Hello, my fellow (The) Smashing Pumpkins fans! I’m sorry for this late album review. To be honest, I was flaky about writing it. I have another album review coming up, and I decided not to write that one unless I finish this. So here it goes.
Reminiscent of their early-mid years, the album won’t disappoint fans with this fated Billy Corgan, James Iha, and Jimmy Chamberlin reunion. While I am pleased about this, it didn’t actually excite me so much, as the momentum has faded right after Corgan’s release of Zeitgeist. During that time, I guess everyone has already accepted the fact that the three original members left Corgan. I also wasn’t shocked about this anymore because after Chamberlin reunited with Corgan, I knew that Iha would be next.
This 8-track album, the least songs they had in an album to date, is a nostalgic mix. As an old fan, it’s unusual that I had to listen to it bit by bit. I almost decided to skip the album review because I didn’t like it the first time I listened to it even though many of the songs are reminiscent of their past albums. My hormones weren’t that reactive to it because I’m the kind of person who always yearns for something new especially when it comes to music. Well, that was until I listened to it again (before and while writing this review). I actually like it now (talk about being flaky)!
After listening to the album, one would say that the men have not been listening to new music which I actually also notice in my older musician friends. Many of my friends still listen to what they listen to during their high school or college days which is not so bad actually. I’d be more disappointed if Corgan and the rest of the group would try out indie rock. I would think that they just want to be more marketable especially with the upsurge of the millennial hipster culture.
It seems like James Iha, after having collaboration with Taylor Hanson in Tinted Windows and working on some OSTs of Japanese shoujo movies like Linda Linda Linda, brought the alternative-pop influence in some of their songs. However, as one of his big fans, I’m missing his melancholic and dreamy compositions (a track like Take Me Down or The Boy) in this album. Billy Corgan has always been consistent, especially with all the oscillating melodies his vocals play out in every key. As a jazzer turned rocker, Jimmy Chamberlin has been quite humble with his beats this time. It might be because he’s syncing it to the many simple guitar riffs that didn’t need his usual fast beats (can anyone tell me what his style is? Sorry not a drummer here).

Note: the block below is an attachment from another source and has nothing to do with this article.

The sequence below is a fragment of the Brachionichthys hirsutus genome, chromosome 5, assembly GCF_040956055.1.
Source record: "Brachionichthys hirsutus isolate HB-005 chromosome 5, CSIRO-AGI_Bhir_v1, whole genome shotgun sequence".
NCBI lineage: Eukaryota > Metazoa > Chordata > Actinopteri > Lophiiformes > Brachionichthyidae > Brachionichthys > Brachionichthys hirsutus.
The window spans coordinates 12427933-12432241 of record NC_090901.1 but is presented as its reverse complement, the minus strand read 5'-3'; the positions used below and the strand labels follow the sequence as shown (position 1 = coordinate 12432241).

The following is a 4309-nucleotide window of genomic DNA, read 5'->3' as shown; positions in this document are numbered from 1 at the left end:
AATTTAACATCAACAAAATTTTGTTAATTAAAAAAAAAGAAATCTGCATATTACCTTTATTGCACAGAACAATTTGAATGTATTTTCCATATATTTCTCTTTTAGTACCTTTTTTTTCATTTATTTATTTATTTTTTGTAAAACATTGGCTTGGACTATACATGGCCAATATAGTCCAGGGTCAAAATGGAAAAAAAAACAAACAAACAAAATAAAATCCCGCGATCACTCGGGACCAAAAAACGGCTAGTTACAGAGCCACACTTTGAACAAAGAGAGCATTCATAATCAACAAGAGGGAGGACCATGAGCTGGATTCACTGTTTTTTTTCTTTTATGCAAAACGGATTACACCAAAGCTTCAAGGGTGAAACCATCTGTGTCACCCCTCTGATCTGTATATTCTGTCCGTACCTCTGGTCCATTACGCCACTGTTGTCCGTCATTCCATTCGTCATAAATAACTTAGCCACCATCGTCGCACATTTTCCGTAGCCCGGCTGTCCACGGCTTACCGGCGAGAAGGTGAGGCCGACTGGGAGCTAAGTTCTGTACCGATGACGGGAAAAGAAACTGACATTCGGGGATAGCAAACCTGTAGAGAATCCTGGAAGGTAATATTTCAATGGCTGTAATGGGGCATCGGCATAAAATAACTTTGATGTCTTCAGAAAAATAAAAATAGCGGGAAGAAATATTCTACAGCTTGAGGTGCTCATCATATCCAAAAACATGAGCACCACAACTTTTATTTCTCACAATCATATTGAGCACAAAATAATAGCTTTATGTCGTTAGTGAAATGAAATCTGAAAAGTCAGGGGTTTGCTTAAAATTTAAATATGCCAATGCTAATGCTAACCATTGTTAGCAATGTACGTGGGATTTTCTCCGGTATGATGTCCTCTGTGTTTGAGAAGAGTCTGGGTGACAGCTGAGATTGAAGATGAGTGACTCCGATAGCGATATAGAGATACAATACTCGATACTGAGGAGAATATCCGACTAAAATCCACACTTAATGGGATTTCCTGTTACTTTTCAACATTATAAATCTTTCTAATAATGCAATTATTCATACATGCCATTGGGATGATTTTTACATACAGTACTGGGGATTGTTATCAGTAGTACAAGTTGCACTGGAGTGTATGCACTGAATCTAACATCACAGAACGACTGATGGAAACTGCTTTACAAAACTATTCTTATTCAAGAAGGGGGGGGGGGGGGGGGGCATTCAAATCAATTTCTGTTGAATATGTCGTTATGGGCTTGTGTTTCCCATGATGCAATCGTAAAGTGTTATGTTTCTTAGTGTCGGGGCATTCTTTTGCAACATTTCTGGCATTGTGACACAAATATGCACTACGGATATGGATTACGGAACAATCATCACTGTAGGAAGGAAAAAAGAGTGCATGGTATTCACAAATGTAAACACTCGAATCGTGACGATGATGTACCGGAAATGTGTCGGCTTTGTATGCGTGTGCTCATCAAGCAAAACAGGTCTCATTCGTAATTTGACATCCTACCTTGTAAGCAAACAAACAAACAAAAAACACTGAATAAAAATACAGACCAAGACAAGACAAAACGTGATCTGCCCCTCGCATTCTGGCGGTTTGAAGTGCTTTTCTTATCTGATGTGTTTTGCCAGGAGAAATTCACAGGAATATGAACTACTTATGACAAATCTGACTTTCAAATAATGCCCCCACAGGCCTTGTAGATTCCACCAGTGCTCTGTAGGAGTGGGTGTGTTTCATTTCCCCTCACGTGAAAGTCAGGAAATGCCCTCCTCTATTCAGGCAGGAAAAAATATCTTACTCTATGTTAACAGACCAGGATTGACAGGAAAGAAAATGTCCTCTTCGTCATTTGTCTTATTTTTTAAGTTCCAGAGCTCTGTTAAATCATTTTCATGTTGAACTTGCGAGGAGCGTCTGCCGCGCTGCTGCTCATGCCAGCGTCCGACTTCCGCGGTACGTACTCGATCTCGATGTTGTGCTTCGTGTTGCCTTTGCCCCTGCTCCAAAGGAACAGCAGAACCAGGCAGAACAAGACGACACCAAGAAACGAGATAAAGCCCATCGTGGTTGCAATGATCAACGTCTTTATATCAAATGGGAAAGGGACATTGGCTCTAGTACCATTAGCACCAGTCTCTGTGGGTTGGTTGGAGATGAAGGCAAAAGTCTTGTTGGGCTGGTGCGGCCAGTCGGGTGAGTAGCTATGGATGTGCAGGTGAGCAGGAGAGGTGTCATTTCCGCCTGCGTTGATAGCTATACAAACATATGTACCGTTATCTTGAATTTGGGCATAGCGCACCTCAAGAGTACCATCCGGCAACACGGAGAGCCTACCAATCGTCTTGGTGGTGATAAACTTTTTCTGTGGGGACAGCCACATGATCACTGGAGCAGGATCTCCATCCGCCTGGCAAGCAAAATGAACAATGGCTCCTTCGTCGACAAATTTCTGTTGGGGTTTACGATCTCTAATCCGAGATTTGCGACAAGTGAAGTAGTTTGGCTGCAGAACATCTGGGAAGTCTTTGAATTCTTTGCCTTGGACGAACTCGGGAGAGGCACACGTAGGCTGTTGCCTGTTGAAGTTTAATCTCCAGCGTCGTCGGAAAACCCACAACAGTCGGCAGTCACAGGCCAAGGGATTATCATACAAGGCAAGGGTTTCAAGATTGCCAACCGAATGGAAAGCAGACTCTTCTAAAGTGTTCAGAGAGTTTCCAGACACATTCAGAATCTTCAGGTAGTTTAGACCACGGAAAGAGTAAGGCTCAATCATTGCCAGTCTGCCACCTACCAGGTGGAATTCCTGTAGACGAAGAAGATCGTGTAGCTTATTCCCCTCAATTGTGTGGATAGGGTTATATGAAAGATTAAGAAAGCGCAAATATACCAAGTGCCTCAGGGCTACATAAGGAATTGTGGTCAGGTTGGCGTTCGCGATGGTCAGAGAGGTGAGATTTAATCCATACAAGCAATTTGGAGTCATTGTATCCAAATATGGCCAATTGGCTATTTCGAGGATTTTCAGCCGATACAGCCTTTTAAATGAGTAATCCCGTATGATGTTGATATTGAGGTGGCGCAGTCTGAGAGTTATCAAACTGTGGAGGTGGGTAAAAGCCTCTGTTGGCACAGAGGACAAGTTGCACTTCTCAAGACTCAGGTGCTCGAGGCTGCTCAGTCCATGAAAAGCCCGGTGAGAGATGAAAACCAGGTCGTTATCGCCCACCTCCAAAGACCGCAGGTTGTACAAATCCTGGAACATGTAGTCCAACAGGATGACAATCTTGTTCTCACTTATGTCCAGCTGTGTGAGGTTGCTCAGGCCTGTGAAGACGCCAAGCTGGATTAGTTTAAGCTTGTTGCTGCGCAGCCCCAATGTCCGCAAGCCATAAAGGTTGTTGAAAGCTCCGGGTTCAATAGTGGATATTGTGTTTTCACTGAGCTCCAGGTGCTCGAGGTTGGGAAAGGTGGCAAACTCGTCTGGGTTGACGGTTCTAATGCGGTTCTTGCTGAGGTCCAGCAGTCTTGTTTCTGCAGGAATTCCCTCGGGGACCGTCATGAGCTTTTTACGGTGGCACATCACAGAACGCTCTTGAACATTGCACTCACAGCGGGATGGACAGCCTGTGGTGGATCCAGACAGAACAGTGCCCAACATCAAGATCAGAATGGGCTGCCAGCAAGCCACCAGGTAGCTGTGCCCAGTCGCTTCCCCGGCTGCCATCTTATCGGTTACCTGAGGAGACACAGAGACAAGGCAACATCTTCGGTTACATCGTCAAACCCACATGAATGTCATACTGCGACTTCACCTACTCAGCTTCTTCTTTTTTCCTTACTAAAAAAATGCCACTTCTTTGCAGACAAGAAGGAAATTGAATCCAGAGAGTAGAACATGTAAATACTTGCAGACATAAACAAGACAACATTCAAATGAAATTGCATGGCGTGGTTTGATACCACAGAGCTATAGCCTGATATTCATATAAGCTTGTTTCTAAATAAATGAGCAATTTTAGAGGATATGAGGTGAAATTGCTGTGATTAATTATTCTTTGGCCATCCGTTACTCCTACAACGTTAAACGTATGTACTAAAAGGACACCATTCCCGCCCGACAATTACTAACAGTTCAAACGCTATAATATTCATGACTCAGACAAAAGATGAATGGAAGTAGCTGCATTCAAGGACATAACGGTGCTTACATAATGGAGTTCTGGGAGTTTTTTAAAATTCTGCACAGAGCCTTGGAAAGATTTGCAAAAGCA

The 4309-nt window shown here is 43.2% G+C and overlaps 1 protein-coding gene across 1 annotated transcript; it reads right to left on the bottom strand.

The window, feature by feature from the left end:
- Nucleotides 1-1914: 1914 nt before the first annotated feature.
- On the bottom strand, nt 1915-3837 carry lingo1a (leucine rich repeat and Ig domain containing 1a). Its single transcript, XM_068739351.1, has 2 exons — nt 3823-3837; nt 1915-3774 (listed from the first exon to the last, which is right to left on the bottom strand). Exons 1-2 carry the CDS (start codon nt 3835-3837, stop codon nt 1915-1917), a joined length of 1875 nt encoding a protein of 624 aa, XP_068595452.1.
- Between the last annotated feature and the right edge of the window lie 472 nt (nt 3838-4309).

Their first single, Solara sounded very popish in the intro (think Fountains of Wayne’s Stacy’s Mom LOL), which I’m guessing is Iha’s doing. However, digging deeper into the song, it appears to be like Bullet with Butterfly wings and Zero of Mellon Collie and the Infinite Sadness album. No wonder it’s the first single. Marching On and Seek and You Shall Destroy offer the same feel.
The first song in the album, Knights of Malta, is a great intro, with its symphonic and orchestrated style. I’m guessing this is more like Corgan’s track because it is very Zeitgeist and Tonight Tonight of Mellon Collie and the Infinite Sadness.
Travels and With Sympathy are songs that alternative rock fans who are not necessarily The Smashing Pumpkins fans might like. Alienation reminds me of U2, so I guess fans of the Irish band would love it.
I like Silvery Sometimes (Ghosts) as the intro is like 1979 of Mellon Collie and the Infinite Sadness. I guess that’s the reason why they made it the second single–to excite old fans like me. The song gave me goosebumps the third time I listened to the album (after a few months), not because it’s new to me, but because it gives me full of nostalgia.
Chasing Dead Ends?
I don’t think Corgan, Iha, and Chamberlin are chasing dead ends or just wanted to make money by reuniting. It might be that they miss the enthusiasm of the fans during the peak of their career (especially in the mid-90s during their Mellon Collie and the Infinite Sadness album) that their post-breakup endeavors didn’t provide. Hence, it’s like 1995 once again. All the 90s memories come to life.
I guess Shiny and Oh So Bright, Vol. 1/LP: No Past. No Future. No Sun. is not much of a disappointment for fans like me. Yes, I was about to blog negatively about it–if only I didn’t listen to it again today. It depends on the mood, really. They’ll be quickly forgiven by music critics because this is their reunion album and maybe they intended it to be like this. However, in their next album, I’m hoping for new material and experimentation with the whatever new music they have been listening to while being away from each other. Plus, at least a D’arcy Wretzky guesting, perhaps?
Art by Jim Morada